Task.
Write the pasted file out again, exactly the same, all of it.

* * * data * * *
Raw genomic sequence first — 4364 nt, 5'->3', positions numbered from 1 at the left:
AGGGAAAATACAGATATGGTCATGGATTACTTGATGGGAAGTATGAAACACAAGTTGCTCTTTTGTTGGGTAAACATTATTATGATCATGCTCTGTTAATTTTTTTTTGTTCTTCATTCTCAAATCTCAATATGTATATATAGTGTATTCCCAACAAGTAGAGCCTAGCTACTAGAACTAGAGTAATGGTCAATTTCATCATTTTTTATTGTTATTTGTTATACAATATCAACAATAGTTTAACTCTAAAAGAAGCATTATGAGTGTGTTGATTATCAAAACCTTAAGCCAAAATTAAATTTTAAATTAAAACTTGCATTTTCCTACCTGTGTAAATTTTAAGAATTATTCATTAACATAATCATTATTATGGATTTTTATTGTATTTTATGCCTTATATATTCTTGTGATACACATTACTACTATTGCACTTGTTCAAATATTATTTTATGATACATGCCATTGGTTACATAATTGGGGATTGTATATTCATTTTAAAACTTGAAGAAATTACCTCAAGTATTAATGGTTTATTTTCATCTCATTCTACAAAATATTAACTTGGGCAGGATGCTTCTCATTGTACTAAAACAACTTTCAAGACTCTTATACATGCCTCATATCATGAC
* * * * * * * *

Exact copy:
Raw genomic sequence first — 4364 nt, 5'->3', positions numbered from 1 at the left:
AGGGAAAATACAGATATGGTCATGGATTACTTGATGGGAAGTATGAAACACAAGTTGCTCTTTTGTTGGGTAAACATTATTATGATCATGCTCTGTTAATTTTTTTTTGTTCTTCATTCTCAAATCTCAATATGTATATATAGTGTATTCCCAACAAGTAGAGCCTAGCTACTAGAACTAGAGTAATGGTCAATTTCATCATTTTTTATTGTTATTTGTTATACAATATCAACAATAGTTTAACTCTAAAAGAAGCATTATGAGTGTGTTGATTATCAAAACCTTAAGCCAAAATTAAATTTTAAATTAAAACTTGCATTTTCCTACCTGTGTAAATTTTAAGAATTATTCATTAACATAATCATTATTATGGATTTTTATTGTATTTTATGCCTTATATATTCTTGTGATACACATTACTACTATTGCACTTGTTCAAATATTATTTTATGATACATGCCATTGGTTACATAATTGGGGATTGTATATTCATTTTAAAACTTGAAGAAATTACCTCAAGTATTAATGGTTTATTTTCATCTCATTCTACAAAATATTAACTTGGGCAGGATGCTTCTCATTGTACTAAAACAACTTTCAAGACTCTTATACATGCCTCATATCATGAC